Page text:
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The White Sands National Monument sits at the heart of New Mexico’s Tularosa Basin. Gypsum-infused waters from the San Andres Mountains drain into Lake Lucero where spring’s strong winds propel selenite crystals in a northeasterly direction, breaking them down into talcum-fine particles that create the world’s largest gypsum sand dune field comprising 275 square miles. In the past, an ancient river flowed from a larger lake, and its underground remains form the water source for the amazingly adapted cottonwoods that thrive in portions of White Sands. Root systems that grow 60 to 100 feet allow many different species of plants to survive harsh Chihuahuan Desert climes, and cottonwoods are among the most prominent examples. The highly dynamic dunes, moving at rates ranging from two to 30 feet per year, can subsume entire stands of cottonwoods; ground-level cottonwood “bushes” are actually entire trees whose trunks have become part of their subterranean root structure. Understanding the geography of the dune fields will produce big dividends. Follow the Alkali Flat Trail past unwanted footprints and into some of the deepest dunes that face a wider variety of directions to offer more options and light angles. The largest groupings of cottonwoods are found in three principal areas: around the Dune Life Nature Trail, to the west of Dunes Drive where the pavement ends and along Pedestal Road, which requires a special-access permit that can be obtained by contacting the White Sands National Monument in advance or accessing their website. Early access for shooting sunrise can be arranged in similar fashion.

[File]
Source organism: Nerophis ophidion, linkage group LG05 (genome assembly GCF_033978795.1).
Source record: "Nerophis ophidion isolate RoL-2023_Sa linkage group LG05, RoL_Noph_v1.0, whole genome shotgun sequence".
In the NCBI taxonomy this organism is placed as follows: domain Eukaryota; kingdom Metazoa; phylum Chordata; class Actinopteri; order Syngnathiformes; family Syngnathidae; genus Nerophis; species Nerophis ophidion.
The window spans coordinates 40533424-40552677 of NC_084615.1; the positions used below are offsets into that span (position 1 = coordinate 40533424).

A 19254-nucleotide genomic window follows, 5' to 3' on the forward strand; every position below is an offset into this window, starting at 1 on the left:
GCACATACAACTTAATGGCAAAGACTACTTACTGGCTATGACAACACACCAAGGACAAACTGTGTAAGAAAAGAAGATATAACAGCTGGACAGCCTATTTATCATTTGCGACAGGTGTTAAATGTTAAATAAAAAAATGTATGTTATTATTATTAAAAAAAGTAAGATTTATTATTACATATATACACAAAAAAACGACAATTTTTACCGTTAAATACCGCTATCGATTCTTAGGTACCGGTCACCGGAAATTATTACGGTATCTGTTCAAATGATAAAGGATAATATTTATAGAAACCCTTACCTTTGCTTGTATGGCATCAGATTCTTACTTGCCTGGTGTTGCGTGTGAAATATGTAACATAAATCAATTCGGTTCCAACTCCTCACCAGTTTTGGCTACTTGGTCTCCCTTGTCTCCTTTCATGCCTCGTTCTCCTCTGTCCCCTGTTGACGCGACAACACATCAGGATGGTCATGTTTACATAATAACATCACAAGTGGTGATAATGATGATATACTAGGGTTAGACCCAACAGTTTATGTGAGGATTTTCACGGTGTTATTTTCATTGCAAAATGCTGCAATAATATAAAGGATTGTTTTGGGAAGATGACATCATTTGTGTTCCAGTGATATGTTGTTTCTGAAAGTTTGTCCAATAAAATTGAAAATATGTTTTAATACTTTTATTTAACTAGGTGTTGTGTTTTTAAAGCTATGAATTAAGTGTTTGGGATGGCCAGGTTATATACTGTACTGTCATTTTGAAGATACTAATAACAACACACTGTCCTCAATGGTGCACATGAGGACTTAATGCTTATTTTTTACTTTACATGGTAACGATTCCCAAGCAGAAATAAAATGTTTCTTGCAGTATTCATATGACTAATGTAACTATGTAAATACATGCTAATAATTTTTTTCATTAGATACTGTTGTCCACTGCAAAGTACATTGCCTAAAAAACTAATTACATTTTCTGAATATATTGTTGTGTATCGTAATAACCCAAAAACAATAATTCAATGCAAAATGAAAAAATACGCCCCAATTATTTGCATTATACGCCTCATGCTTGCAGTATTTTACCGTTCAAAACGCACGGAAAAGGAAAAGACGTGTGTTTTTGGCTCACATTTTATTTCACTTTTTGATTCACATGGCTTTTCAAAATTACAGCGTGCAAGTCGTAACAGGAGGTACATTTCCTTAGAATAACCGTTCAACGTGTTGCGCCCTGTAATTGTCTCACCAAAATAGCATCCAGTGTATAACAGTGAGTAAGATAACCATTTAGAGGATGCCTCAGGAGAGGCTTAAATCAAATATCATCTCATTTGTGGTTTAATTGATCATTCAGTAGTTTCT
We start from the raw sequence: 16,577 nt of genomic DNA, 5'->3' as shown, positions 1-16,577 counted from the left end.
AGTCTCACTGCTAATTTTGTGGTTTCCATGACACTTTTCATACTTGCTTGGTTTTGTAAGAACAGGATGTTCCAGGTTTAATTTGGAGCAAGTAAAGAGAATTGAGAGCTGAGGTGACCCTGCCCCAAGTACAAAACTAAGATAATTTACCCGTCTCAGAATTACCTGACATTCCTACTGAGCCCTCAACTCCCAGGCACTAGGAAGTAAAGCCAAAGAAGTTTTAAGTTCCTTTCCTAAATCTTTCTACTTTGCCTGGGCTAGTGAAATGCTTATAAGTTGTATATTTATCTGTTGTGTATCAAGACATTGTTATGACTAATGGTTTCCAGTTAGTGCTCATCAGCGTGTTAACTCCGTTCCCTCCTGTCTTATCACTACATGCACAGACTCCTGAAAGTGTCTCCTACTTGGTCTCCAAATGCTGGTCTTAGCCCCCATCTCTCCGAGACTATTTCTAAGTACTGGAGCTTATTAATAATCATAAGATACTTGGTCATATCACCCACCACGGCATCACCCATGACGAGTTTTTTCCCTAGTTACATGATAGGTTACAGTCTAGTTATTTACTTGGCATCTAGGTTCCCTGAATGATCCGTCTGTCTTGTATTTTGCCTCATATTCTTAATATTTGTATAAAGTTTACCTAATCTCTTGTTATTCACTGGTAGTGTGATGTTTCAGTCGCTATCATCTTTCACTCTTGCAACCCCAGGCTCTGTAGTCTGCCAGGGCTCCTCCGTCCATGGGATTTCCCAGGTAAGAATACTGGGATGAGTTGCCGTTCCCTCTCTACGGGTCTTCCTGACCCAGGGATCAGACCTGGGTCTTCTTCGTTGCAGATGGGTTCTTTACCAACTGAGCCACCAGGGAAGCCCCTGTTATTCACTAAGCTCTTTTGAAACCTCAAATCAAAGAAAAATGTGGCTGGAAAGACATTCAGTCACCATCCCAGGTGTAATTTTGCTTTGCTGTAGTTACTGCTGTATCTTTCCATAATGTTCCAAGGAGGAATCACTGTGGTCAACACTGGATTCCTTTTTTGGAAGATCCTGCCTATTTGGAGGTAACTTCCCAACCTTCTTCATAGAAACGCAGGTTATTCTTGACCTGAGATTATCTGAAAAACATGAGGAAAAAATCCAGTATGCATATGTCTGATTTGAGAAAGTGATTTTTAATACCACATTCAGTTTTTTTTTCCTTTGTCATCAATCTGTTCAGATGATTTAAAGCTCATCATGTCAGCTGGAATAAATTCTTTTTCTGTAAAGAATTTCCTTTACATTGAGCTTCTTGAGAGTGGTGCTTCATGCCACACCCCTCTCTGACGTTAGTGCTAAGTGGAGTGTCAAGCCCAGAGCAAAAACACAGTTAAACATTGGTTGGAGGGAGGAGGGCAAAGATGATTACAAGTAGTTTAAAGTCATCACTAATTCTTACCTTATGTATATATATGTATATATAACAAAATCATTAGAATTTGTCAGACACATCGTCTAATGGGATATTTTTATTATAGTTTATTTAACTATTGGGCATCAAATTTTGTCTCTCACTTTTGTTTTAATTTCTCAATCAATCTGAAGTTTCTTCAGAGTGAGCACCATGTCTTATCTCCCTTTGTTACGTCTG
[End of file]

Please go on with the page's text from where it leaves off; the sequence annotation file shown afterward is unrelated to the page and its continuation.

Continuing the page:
White Sands sits at roughly 4,000 feet of elevation. Winters are relatively mild, with a half-dozen snows annually. Spring brings warmer temps and the strongest winds of the year, while summers are hot with dramatic monsoon periods. Fall is temperate with mostly clear skies and calmer winds. Each season’s conditions— cold, windy, hot, wet, arid !—can range to extremes and highways can be closed, so it’s best to do some forecasting in advance to come prepared. For example, I recently shot fall color-changing cottonwoods in early November, and the sunrise temperatures were unusually cold in the low 20s.
This incredible snow-white desert takes on an amazing palette of sky colors, bathing the wide variety of dune shapes and textures to create unsurpassed juxtapositions of earth and sky. Simplicity is key; focus on dune lines and shapes, ripples in the sand, cloud shapes in the sky, and the subtleties of light direction, color and intensity. The shadows of brilliantly colored cottonwoods can be striking and shapely on the white sands. I carry my usual complement of zoom lenses ranging from 16mm to 200mm. My 45mm and 90mm tilt-shift lenses are especially useful for extending depth of field from extremely close foregrounds out to the surrounding mountain ranges. LEE graduated neutral-density filters really help in balancing the disparities in luminosity found at sunrise and sunset. Polarizers have a pronounced and quite beautiful effect, but they must be used judiciously with cloudless skies and wide angles.
The color-changing season for cottonwoods ranges from around October 25 through November 15. Park personnel can be helpful in tracking the progression of fall color. Try following online reports of fall color in other Southwest areas, paying close attention to cottonwoods, to get an indication of the characteristics of each particular fall season.
The most photogenic times of the day are the soft light before dawn and after sunset, the filtered low sidelight with first and last light, and extended periods of midmorning and midafternoon high backlight and sidelight.
Contact: The White Sands National Monument, www.nps.gov/whsa.